The withdrawal of foreign companies from Russia in 2022 may lead to a shortage of timber products, which will gradually be covered by Russian-made products. However, the quality of products will be lower due to the cessation of supplies of western consumables and components.
Western companies began to talk about the sale of their Russian assets, immediately opposing Russia’s invasion of Ukraine. The exodus from Russia was associated not only with political, but also with economic reasons.
As a result of the sanctions, Russian factories that supplied products to Western markets found themselves without sales. And increased freight rates due to the cessation of work with Russian cargo by the largest container companies have sharply increased the cost of deliveries to Asia, the main export market for Russian sawmills and pulp companies.
Among the exiting woodworking companies, the Swedish IKEA is the leader in terms of production volume. The company owns three in Russia in the Leningrad, Kirov and Novgorod regions with a total capacity of 500,000 cub m of polished chipboard, 25 million sq m of chipboard, 190,000 cub m of lumber, 50,000 tonnes of pellets and 25,000 cub m of furniture units a year.
The deal to sell the factories may be closed by the end of the first quarter of 2023, but the company has not yet announced a buyer.
The Finnish Metsä Group suspended the operation of the Metsä Svir sawmill with a capacity of 280,000 cub m of sawn timber and 150,000 cub m of chips back in the summer. Currently, the plant is not operating, but the company has not publicly announced anything about the sale of the asset. At the same time, Metsä Group’s logging company Metsä Forest Podporozhye has resumed operations, albeit to a lesser extent.
Stora Enso sold the Setnovo and Setles plants with a total capacity of 350,000 cub m of sawn timber and 65,000 tonnes of pellets to Russian management.
At the beginning of 2023, the Austrian Mayr-Melnhof Holz sold the MM-Efimovsky plant in the Leningrad region with a capacity of 380,000 cub m of sawn timber and 58,000 tonnes of pellets to the Russian company Aspek-Les.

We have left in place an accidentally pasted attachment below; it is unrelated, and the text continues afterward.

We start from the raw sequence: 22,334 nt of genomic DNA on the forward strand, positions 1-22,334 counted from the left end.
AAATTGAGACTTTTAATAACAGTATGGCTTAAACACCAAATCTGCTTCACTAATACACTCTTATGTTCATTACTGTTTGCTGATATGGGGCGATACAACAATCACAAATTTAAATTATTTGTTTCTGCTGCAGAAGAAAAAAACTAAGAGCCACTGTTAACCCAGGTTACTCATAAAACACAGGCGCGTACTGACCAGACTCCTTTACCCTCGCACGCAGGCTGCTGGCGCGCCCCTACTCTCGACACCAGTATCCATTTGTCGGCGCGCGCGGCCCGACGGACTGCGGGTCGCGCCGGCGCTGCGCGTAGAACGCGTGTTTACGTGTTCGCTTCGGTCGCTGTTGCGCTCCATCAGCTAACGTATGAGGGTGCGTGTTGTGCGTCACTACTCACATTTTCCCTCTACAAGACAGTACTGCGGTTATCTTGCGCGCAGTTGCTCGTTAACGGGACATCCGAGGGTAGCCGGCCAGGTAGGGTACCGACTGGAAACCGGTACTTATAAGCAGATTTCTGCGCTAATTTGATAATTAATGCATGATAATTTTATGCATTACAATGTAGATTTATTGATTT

At the same time, the Austrian Kronospan, which owns five plants in the country with a capacity of more than 1 million cub m of OSB panels, 2 million chipboards and 50,000 cub m of film-faced chipboard, continues to work in Russia without changes.
The Austrian company Egger did not stop operation of its two Russian factories with a capacity of 873.000 cub m of chipboard, 350,000 cub m of MDF, 15 million sq m of chipboard, 15 million sq m of laminate and 55 million sq m of impregnated paper. The Turkish Kastamonu plant in the Republic of Tatarstan with a capacity of 1 million cub mf MDF and 35 million sq m of laminate is still operating.
The Swiss Krono Group also continues to operate on the Russian market with a plant in the Kostroma region with capacity of 500,000 cub m of MDF and 700,000 cub m of chipboard. Iida Group continues to own a 75% stake in the Far East RFP Group, which has a 2 million cub m of logging capacity, 240,000 cub m of lumber, 240, 000 cub m of veneer and 10,000 tonnes of wood pellets each year.
In the pulp and paper industry last year, large Western packaging manufacturers left the Russian market. Tetra Pak handed over three of its Russian plants with a total capacity of 7 billion units of packaging to local management, citing the impossibility of supplying production components due to sanctions.
Stora Enso has sold four plants with a capacity of 395 million cub m of corrugated packaging to Novopak, which is owned by the management of these plants.
According to Wood Resources International, an immediate impact of the war in Ukraine and the sanctions imposed on Russia has been a “dramatic reduction” in exports of forest products from Russia, Belarus, and Ukraine.
In 2021, these three countries reportedly accounted for almost 25% of worldwide lumber trade, and their total forest product exports were valued collective at $17 billion in the same year.